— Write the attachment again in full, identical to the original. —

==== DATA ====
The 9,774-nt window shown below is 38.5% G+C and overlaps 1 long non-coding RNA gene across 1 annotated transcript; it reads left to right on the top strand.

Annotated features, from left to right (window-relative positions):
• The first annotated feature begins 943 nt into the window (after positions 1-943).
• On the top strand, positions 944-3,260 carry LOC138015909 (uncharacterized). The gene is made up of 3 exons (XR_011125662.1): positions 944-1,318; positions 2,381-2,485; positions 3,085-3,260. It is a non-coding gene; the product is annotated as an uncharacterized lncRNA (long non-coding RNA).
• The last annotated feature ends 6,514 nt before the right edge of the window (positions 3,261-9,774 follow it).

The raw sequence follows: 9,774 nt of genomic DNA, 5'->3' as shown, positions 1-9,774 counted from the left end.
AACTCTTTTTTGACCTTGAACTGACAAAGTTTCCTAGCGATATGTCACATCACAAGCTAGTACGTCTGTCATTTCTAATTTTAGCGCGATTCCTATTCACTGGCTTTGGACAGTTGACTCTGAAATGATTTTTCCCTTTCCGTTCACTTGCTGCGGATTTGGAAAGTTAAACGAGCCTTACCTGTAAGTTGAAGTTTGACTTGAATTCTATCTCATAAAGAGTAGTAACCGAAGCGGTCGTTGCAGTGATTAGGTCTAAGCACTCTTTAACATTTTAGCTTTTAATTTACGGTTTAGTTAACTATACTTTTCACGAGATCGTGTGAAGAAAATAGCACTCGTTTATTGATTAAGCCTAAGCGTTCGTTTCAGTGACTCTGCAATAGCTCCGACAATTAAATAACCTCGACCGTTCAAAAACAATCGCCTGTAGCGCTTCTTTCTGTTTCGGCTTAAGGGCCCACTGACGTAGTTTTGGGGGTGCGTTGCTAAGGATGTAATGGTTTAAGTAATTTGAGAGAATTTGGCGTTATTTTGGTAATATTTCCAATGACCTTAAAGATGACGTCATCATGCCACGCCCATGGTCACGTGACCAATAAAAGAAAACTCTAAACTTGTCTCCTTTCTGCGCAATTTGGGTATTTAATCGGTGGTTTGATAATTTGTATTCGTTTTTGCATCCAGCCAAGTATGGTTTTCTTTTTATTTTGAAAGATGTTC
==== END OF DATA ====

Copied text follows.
The 9,774-nt window shown below is 38.5% G+C and overlaps 1 long non-coding RNA gene across 1 annotated transcript; it reads left to right on the top strand.

Annotated features, from left to right (window-relative positions):
• The first annotated feature begins 943 nt into the window (after positions 1-943).
• On the top strand, positions 944-3,260 carry LOC138015909 (uncharacterized). The gene is made up of 3 exons (XR_011125662.1): positions 944-1,318; positions 2,381-2,485; positions 3,085-3,260. It is a non-coding gene; the product is annotated as an uncharacterized lncRNA (long non-coding RNA).
• The last annotated feature ends 6,514 nt before the right edge of the window (positions 3,261-9,774 follow it).

The raw sequence follows: 9,774 nt of genomic DNA, 5'->3' as shown, positions 1-9,774 counted from the left end.
AACTCTTTTTTGACCTTGAACTGACAAAGTTTCCTAGCGATATGTCACATCACAAGCTAGTACGTCTGTCATTTCTAATTTTAGCGCGATTCCTATTCACTGGCTTTGGACAGTTGACTCTGAAATGATTTTTCCCTTTCCGTTCACTTGCTGCGGATTTGGAAAGTTAAACGAGCCTTACCTGTAAGTTGAAGTTTGACTTGAATTCTATCTCATAAAGAGTAGTAACCGAAGCGGTCGTTGCAGTGATTAGGTCTAAGCACTCTTTAACATTTTAGCTTTTAATTTACGGTTTAGTTAACTATACTTTTCACGAGATCGTGTGAAGAAAATAGCACTCGTTTATTGATTAAGCCTAAGCGTTCGTTTCAGTGACTCTGCAATAGCTCCGACAATTAAATAACCTCGACCGTTCAAAAACAATCGCCTGTAGCGCTTCTTTCTGTTTCGGCTTAAGGGCCCACTGACGTAGTTTTGGGGGTGCGTTGCTAAGGATGTAATGGTTTAAGTAATTTGAGAGAATTTGGCGTTATTTTGGTAATATTTCCAATGACCTTAAAGATGACGTCATCATGCCACGCCCATGGTCACGTGACCAATAAAAGAAAACTCTAAACTTGTCTCCTTTCTGCGCAATTTGGGTATTTAATCGGTGGTTTGATAATTTGTATTCGTTTTTGCATCCAGCCAAGTATGGTTTTCTTTTTATTTTGAAAGATGTTC